By the team at Owly, Jul 8th 2018
You can’t effectively care for your loved one if you don’t take care of yourself. Caregivers often overlook self-care because they’re too busy, they’re too stressed, they forget, or they value these activities below their countless other obligations. But by practicing self-care, not only can you increase your own well-being, but you can also raise the quality of your assistance to your loved one.
Caregivers who are under mental and emotional stress have a 63 percent higher risk of dying than people in the same age who aren’t caregivers. It’s a shocking statistic, but I’m sure many of you can also relate because you know better than anyone the high toll of caregiving. Caregivers have an increased risk of depression, substance abuse, chronic illness, and decreased quality of life, even though they’re less likely than non-caregivers to practice self care.
Self care’s an activity you perform to take care of your mental, emotional, and physical health. It’s intentional, deliberate, and self-initiated. The act of self-care should refuel the body and enable you to perform your best in your day-do-day responsibilities. A self-care routine should be actively planned, consciously considered, and should consist of basic activities that you know bring you pleasure and refreshment.
It’s important to focus on the restorative nature of self-care. Journaling to release and understand your thoughts without judgment is a great form of self-care. However, binge-watching Netflix, even though it may be relaxing, often doesn’t constitute self-care. The difference is that most of the time, TV doesn’t enrich or relieve your personal experience. There are exceptions (and you can even find one on my list of suggestions below), but most often plopping down in front of the tube should go alongside self-care, not replace it.
Seek out a friend or family member who can take something off your plate. Whether it’s asking your mom to walk your dog, asking your friend to help you cook for the week, or asking your brother to borrow his car to run errands more quickly, don’t be afraid to ask others for favors that will make your life easier.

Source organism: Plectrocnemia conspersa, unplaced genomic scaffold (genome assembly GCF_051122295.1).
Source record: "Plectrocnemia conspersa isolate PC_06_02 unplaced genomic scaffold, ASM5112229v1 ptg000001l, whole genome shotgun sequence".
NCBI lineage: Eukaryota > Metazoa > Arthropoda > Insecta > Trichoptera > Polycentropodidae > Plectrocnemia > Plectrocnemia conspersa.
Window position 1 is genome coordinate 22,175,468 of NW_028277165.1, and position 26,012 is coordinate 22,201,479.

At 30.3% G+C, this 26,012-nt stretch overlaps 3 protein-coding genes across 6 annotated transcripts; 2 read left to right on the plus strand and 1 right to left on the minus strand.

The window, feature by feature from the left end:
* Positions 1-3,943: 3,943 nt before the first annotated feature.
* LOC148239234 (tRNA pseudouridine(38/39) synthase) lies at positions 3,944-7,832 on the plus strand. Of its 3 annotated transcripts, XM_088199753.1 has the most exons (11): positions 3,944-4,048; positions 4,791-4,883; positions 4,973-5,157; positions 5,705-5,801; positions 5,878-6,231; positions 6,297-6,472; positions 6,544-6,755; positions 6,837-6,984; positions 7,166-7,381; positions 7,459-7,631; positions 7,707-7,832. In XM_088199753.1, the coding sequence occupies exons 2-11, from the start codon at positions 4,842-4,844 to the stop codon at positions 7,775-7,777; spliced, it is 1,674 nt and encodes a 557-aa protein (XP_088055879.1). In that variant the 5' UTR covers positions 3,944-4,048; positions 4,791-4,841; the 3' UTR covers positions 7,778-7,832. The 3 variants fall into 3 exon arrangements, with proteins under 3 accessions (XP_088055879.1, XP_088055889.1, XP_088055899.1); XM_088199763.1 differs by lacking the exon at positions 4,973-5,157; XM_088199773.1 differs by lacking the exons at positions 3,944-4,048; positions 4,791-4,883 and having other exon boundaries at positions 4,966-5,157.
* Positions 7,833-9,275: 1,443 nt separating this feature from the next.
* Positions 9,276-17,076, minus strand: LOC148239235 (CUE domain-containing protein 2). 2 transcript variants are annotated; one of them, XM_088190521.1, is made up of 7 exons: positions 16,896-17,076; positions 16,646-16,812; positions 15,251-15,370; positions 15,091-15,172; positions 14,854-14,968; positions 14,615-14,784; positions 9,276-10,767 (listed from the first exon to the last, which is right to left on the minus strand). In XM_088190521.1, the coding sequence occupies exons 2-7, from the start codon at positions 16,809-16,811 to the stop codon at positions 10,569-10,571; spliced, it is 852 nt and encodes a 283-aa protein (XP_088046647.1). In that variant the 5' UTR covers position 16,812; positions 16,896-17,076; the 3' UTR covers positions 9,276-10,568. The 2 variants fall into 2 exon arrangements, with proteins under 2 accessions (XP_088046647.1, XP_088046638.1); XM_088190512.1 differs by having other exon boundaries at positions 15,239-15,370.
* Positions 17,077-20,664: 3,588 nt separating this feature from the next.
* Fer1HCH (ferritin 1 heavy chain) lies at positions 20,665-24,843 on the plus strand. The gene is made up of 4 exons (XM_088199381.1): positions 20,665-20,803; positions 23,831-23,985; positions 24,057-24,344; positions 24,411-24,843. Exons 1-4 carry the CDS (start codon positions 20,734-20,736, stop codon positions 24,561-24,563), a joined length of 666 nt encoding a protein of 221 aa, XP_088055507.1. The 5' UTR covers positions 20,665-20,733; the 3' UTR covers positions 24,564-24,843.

Eat the rainbow, focusing on a variety of fruits, vegetables, low-fat dairy products, whole grains, and lean proteins. Read “A Guide to Healthful Eating in Old Age” and check out some of the resources at the end of the article that provide tips and guidelines for every age group
Start a daily list of things that you’re thankful for, keep a gratitude journal, or simply appreciate other people’s acts of kindness and thank them
Make sleep a priority and aim for 7-8 hours every night. Start your bedtime routine earlier, set your alarm later, and squeeze in an afternoon nap, if you can. Sleep is so important for both your mental and emotional health and the benefits of getting enough shut-eye will spread to every corner of your life.
Call an old friend who you haven’t talked to in a while, make a friend date to go on a walk or grab a cup of coffee, or plan an escape when you can have the chance to really catch up. Venting to your friends and making yourself vulnerable can provide a lot of mental relief, and your friends will often have great advice that will allow you to consider things from a new perspective.
No matter your religious inclinations, spend some time in silence and reflection. Focus on your mind-body connection, the sound of your breath, and a place free of judgment. Check out this great guide to get you started.
Doodle, sketch from life, or listen to music and just see what comes out on the paper. Use art as a release rather than an exercise that needs to be perfect. Don’t judge your work, just focus on the feeling of creating.
Sunshine is a great source of happiness. Soak up the vitamin D, smell the flowers, and appreciate the sounds and sensations of the world around you. Often the best ideas come from an aimless stroll.